Women of Faith response to COVID-19 in Kenya: Mombasa County

Women have been the most affected during this pandemic. Women across the country have found ways of strengthening COVID 19 preventive and mitigation measures. Shamsa Fadhili who is a member of Mombasa Women of Faith Network shared her story.

What is your name? Shamsa Abubakar Fadhili

How has the COVID-19 pandemic affected you?

I am a social worker, I am about giving hope, and mentoring my fellow women; something that I cannot be able to do right now. There is the issue of social distancing; I am not comfortable meeting a group of women during this time, which greatly affects what I do. I am strained financially as I used to get a bit of funds for the facilitation of activities, something that is not forthcoming right now. Women look up to me, thus they request support but I am also in the same position if not worse and can’t help them much. 

How has COVID-19 pandemic affected women in your country/area?

COVID-19 has affected us women and by the extension the society in general.

As women, we are dependent on our small businesses to survive. These businesses involve meeting, exchanging of money, laughing, and talking; which are key no-no things in curbing COVID-19; the curfews, and women are also afraid of each other because one might never know who is infected.

It has also put a strain on families and marriages. Most families have no source of income thus conflicts in the households. This also might have contributed to the rise of gender-based violence (GBV).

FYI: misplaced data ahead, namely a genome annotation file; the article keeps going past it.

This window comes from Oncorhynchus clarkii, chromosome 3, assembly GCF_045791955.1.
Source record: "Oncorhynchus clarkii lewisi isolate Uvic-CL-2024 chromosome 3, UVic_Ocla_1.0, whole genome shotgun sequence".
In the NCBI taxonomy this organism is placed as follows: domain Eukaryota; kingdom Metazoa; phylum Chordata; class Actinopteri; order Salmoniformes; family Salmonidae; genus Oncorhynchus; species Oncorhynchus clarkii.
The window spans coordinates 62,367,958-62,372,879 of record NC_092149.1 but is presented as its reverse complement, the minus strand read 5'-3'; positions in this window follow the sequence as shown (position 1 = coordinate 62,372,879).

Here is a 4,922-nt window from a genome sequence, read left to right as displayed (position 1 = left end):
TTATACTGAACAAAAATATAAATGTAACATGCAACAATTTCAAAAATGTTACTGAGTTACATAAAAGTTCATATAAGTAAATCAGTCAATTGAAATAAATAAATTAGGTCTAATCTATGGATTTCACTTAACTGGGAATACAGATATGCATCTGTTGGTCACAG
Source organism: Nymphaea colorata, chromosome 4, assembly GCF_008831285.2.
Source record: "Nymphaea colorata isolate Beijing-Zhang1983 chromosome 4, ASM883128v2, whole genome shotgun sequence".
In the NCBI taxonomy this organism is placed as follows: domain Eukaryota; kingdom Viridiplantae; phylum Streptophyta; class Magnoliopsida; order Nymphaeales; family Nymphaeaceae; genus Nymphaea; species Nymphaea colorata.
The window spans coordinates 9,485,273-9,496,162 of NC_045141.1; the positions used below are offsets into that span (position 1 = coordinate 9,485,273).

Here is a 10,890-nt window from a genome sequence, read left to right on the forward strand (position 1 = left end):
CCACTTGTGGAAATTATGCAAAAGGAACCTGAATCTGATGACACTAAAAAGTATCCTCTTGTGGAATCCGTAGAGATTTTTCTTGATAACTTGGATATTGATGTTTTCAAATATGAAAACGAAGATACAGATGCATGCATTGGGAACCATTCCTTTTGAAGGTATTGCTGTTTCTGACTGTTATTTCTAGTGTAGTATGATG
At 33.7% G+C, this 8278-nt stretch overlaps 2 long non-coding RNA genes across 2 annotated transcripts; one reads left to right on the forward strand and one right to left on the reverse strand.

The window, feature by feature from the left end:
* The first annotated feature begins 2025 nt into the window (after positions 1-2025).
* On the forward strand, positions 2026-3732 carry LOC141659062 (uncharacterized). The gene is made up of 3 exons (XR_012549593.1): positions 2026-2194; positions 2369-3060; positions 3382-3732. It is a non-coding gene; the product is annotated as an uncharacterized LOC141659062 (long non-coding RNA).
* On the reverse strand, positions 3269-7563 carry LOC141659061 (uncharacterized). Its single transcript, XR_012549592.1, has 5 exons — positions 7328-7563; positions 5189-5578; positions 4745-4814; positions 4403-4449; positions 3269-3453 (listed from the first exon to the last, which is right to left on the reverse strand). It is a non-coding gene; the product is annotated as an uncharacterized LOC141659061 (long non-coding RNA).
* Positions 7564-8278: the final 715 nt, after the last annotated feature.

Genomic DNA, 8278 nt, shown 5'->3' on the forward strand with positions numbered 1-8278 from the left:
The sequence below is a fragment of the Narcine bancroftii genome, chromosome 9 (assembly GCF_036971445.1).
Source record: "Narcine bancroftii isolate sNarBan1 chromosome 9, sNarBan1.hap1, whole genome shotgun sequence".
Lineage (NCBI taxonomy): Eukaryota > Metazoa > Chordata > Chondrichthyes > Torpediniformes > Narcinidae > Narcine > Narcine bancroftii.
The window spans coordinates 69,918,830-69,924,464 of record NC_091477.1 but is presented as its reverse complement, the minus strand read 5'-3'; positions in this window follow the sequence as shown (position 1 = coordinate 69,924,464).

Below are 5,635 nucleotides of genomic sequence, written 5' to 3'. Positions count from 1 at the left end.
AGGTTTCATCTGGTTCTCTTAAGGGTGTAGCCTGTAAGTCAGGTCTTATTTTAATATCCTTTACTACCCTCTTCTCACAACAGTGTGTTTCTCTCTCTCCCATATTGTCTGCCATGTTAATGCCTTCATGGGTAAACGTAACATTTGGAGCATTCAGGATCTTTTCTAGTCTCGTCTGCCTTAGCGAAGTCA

Also, women rely on small women groups ‘Chamas’ to get finances on the side. With these Chamas women were able to meet every other weekend, contribute small amounts of money that kept them afloat. With the strained financial situations, coupled with the banning of meetings and keeping of social distancing this is no longer possible.

COVID has also put a strain on families and marriages. Most families have no source of income thus conflicts in the households. This also might have contributed to the rise of Gender-Based Violence (GBV).

Women are afraid to go to the hospitals for fear of being found with the virus which would result in isolation from their families. This and lack of funds has affected reproductive health aspects in women, as they can no longer be able to get checked.

The pandemic has not been all bad. With the closing of churches, temples, and mosques families have been forced to worship from home. Also with the closing of schools, restriction of movement, and curfews families have been forced to stay indoors, this has created bonds, relationships renewed, and parents have had a chance to know their children better.

What do you think should be done to counter the impact of COVID-19 pandemic on women?

Women should be empowered economically. Most of these women are breadwinners in their families and the financial strain is putting a toll on them and their families.

Women should also be taught in home-based care. Families need to be made aware of how home-based care works and how it is done.”

There is a need to create awareness and sensitization of COVID-19. There is still a lot of myths and misconceptions about the virus. Myths ranging from black skin is immune to it, it is a man-made virus, it is witchcraft, to it is government-engineered. Others only protect themselves by wearing masks because it is a directive, thus only doing so to avoid being arrested. Therefore sensitization is still important. There should be more door to door sensitization. Community health workers should get more training to be involved in sensitization.

Women should also be taught in home-based care. Families need to be made aware of how home-based care works and how it is done.

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